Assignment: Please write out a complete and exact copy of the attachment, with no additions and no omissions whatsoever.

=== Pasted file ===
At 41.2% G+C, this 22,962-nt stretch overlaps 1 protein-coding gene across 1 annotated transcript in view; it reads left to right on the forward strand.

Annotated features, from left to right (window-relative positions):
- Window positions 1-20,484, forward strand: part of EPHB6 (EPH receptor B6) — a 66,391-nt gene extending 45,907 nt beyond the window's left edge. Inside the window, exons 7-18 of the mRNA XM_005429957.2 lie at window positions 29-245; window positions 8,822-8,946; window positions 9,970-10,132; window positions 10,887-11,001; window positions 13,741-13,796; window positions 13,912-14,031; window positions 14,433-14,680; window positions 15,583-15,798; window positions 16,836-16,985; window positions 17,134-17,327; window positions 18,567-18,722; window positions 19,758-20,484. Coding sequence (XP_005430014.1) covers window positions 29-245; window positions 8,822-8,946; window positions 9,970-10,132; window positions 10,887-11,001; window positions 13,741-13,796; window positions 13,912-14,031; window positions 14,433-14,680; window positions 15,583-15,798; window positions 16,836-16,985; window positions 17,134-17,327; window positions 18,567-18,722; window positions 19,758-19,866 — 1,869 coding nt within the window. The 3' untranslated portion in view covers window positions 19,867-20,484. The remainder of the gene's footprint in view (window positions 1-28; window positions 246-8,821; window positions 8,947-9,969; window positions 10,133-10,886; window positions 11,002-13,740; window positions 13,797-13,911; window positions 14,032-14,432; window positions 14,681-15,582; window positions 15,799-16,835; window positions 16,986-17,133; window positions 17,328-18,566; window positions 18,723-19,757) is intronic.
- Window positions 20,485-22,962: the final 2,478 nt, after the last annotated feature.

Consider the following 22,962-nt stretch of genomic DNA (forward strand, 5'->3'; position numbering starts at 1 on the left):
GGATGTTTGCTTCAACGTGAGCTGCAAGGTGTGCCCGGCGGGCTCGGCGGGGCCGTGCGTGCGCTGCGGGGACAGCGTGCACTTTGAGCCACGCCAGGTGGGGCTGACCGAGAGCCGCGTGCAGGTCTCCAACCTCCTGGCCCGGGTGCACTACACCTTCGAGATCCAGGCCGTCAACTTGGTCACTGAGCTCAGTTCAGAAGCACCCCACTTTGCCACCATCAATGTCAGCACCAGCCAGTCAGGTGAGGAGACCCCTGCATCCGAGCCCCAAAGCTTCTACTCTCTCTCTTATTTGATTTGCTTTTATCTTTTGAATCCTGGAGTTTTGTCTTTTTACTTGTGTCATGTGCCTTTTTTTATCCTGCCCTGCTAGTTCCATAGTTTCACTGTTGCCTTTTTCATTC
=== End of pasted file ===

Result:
At 41.2% G+C, this 22,962-nt stretch overlaps 1 protein-coding gene across 1 annotated transcript in view; it reads left to right on the forward strand.

Annotated features, from left to right (window-relative positions):
- Window positions 1-20,484, forward strand: part of EPHB6 (EPH receptor B6) — a 66,391-nt gene extending 45,907 nt beyond the window's left edge. Inside the window, exons 7-18 of the mRNA XM_005429957.2 lie at window positions 29-245; window positions 8,822-8,946; window positions 9,970-10,132; window positions 10,887-11,001; window positions 13,741-13,796; window positions 13,912-14,031; window positions 14,433-14,680; window positions 15,583-15,798; window positions 16,836-16,985; window positions 17,134-17,327; window positions 18,567-18,722; window positions 19,758-20,484. Coding sequence (XP_005430014.1) covers window positions 29-245; window positions 8,822-8,946; window positions 9,970-10,132; window positions 10,887-11,001; window positions 13,741-13,796; window positions 13,912-14,031; window positions 14,433-14,680; window positions 15,583-15,798; window positions 16,836-16,985; window positions 17,134-17,327; window positions 18,567-18,722; window positions 19,758-19,866 — 1,869 coding nt within the window. The 3' untranslated portion in view covers window positions 19,867-20,484. The remainder of the gene's footprint in view (window positions 1-28; window positions 246-8,821; window positions 8,947-9,969; window positions 10,133-10,886; window positions 11,002-13,740; window positions 13,797-13,911; window positions 14,032-14,432; window positions 14,681-15,582; window positions 15,799-16,835; window positions 16,986-17,133; window positions 17,328-18,566; window positions 18,723-19,757) is intronic.
- Window positions 20,485-22,962: the final 2,478 nt, after the last annotated feature.

Consider the following 22,962-nt stretch of genomic DNA (forward strand, 5'->3'; position numbering starts at 1 on the left):
GGATGTTTGCTTCAACGTGAGCTGCAAGGTGTGCCCGGCGGGCTCGGCGGGGCCGTGCGTGCGCTGCGGGGACAGCGTGCACTTTGAGCCACGCCAGGTGGGGCTGACCGAGAGCCGCGTGCAGGTCTCCAACCTCCTGGCCCGGGTGCACTACACCTTCGAGATCCAGGCCGTCAACTTGGTCACTGAGCTCAGTTCAGAAGCACCCCACTTTGCCACCATCAATGTCAGCACCAGCCAGTCAGGTGAGGAGACCCCTGCATCCGAGCCCCAAAGCTTCTACTCTCTCTCTTATTTGATTTGCTTTTATCTTTTGAATCCTGGAGTTTTGTCTTTTTACTTGTGTCATGTGCCTTTTTTTATCCTGCCCTGCTAGTTCCATAGTTTCACTGTTGCCTTTTTCATTC